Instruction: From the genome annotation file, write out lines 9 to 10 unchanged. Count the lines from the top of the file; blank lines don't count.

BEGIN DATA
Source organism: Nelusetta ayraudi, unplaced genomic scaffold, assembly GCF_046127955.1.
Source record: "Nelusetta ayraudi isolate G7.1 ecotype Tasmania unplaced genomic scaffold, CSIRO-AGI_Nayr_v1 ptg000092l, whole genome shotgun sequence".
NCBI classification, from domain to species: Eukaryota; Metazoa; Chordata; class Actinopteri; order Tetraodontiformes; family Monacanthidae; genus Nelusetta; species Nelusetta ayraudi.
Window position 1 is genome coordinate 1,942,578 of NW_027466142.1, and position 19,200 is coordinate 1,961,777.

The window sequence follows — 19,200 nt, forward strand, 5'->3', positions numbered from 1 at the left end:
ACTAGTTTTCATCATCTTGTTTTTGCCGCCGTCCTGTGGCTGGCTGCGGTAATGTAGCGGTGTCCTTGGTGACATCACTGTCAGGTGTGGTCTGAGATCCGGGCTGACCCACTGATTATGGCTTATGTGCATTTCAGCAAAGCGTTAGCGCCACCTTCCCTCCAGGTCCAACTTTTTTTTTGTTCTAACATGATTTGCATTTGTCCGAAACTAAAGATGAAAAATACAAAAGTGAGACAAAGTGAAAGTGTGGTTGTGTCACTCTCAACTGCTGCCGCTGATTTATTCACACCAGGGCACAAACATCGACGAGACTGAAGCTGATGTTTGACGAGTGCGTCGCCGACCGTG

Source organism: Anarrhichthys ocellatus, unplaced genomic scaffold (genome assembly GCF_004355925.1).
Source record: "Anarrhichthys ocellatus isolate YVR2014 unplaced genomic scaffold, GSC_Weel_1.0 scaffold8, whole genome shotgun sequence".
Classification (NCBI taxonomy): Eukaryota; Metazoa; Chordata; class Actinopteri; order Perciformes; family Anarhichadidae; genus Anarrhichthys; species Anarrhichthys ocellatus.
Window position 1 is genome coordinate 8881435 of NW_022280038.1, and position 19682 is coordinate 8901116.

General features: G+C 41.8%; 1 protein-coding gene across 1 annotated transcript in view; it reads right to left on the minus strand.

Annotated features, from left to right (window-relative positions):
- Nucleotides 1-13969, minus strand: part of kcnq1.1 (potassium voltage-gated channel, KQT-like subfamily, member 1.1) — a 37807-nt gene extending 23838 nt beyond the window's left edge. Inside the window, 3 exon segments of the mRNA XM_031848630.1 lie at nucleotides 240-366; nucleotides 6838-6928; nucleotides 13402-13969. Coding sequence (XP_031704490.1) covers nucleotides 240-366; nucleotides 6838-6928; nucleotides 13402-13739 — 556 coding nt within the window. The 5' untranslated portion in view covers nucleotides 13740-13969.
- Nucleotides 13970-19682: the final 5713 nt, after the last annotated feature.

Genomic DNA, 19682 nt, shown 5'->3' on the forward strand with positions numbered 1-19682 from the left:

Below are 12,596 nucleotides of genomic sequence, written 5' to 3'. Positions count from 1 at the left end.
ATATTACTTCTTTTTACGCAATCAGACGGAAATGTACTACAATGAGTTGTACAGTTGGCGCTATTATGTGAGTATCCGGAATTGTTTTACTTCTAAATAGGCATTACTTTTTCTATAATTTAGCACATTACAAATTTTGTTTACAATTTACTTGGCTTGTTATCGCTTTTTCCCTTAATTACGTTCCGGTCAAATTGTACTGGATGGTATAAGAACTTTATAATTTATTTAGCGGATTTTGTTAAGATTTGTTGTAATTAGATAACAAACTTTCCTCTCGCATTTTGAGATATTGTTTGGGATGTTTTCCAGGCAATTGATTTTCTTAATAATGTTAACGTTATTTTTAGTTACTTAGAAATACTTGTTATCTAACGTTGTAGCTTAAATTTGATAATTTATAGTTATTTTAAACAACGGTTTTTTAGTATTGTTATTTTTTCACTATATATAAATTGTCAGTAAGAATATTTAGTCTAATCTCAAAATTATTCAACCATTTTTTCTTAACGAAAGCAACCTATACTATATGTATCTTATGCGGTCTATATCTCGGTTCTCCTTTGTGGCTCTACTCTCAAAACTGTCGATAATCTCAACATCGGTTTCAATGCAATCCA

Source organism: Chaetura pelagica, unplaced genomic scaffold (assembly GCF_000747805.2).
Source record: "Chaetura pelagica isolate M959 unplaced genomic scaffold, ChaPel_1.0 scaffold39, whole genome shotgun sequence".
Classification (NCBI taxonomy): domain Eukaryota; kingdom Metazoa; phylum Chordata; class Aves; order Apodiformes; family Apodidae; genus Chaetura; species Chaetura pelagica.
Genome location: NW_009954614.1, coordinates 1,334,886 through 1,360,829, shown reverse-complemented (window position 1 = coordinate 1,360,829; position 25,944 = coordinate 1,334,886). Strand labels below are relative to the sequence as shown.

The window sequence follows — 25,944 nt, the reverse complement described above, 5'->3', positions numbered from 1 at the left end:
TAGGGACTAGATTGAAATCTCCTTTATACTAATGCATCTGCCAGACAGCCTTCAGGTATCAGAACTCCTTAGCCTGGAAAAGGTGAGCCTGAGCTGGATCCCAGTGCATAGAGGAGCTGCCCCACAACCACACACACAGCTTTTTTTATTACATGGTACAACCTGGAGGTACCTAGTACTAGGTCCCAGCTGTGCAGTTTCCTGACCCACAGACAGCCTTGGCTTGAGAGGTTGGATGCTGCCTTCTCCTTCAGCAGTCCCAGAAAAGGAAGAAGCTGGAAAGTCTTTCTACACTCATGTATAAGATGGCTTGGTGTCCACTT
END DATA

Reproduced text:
Classification (NCBI taxonomy): Eukaryota; Metazoa; Chordata; class Actinopteri; order Perciformes; family Anarhichadidae; genus Anarrhichthys; species Anarrhichthys ocellatus.
Window position 1 is genome coordinate 8881435 of NW_022280038.1, and position 19682 is coordinate 8901116.